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The Conservative Party has published its general election manifesto. Here we take a look at what it could mean for infrastructure if the Conservatives are elected as the UK’s governing party.
With the majority of the political parties manifestos already launched, Sunday saw the turn of the Conservatives to set out their plan for government.
On infrastructure, the headline announcement is that the Conservatives would spend an additional £100bn on infrastructure over the next five years, in areas such as roads, rail and elsewhere.
They highlight that £4bn will go on new flood defences and elsewhere in the document they pledge to invest £5bn supporting broadband rollout in areas which are not commercially viable.
However, one thing that wasn’t as prominent as many had expected was a commitment to publishing an infrastructure strategy.
Instead, the manifesto mentions that a £2bn fund to fix potholes would be included as part of a National Infrastructure Strategy. More details of a strategy would follow if they were to form the next government.
Earlier this year ICE published a paper stating what we expect any long-term plan for infrastructure to look like. It is vital that it's not a long list of unrelated projects that doesn't give the country the joined-up vision it needs.
Another key theme that was highlighted throughout the document was a pledge to increase devolution to regions across the UK, with plans to hand more powers, investment and specifically, a say in how that money is spent.
There were also plans to amend the planning system and make it easier to build 300,000 new homes by the mid-2020s.
They say that key to this is taking an ‘infrastructure first’ approach “so that the infrastructure – roads, schools, GP surgeries – comes before people move into new homes”.
In order to ensure that any investment in regional infrastructure is maximised to deliver the greatest outcomes for communities, in our State of the Nation policy report this year, Connecting Infrastructure with Housing, the ICE called for subnational transport bodies remits to be expanded to take on infrastructure, and for them to produce regional infrastructure strategies and connect these with housing.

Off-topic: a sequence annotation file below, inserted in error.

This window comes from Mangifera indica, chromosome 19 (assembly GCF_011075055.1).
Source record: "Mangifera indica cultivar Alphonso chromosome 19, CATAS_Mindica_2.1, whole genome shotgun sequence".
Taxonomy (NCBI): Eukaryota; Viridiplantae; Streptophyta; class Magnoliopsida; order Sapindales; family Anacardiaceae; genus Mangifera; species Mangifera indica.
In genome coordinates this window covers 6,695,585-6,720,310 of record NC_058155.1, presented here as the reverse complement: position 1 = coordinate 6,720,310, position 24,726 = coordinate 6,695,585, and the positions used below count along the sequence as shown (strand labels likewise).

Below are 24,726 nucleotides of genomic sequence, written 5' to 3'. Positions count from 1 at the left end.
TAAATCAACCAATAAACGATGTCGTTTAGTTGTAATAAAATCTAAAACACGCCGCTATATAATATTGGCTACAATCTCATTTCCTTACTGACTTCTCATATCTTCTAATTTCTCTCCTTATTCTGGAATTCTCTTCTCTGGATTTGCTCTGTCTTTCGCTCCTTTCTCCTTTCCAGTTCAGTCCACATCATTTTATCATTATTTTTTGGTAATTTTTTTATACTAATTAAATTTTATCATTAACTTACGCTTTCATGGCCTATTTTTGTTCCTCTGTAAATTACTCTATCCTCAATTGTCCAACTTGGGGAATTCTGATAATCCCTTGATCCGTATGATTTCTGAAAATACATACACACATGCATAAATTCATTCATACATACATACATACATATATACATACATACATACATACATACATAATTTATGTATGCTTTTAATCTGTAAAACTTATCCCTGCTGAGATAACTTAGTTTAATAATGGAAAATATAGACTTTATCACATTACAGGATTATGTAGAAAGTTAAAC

On major projects, the manifesto promises to look at the findings of the HS2 Oakervee review. Earlier this year ICE looked at HS2 as part of an insights paper which can be found here.
On Heathrow’s third runway, the manifesto states that it will be down to the private sector to demonstrate that it can deliver the project, while meeting the targets for air pollution, noise and net-zero carbon emissions. The ICE also produced an insights paper on this issue of Heathrow’s third runway, which can be read here.
The Conservative manifesto recommits to meeting the net-zero carbon emissions target by 2050, which was enshrined in law earlier this year.
Next year, ICE’s State of the Nation policy report will be looking at the issue of what infrastructure needs to do in order to help meet this target. You can find out more in our initial insights paper.
The ICE has outlined a three-point plan for infrastructure for the next government, to ensure that society gets the infrastructure it needs and can trust it will be delivered.
This includes publishing a comprehensive national infrastructure strategy, taking the difficult decisions needed to deliver the net-zero target, and working to improve productivity across the entire built environment sector.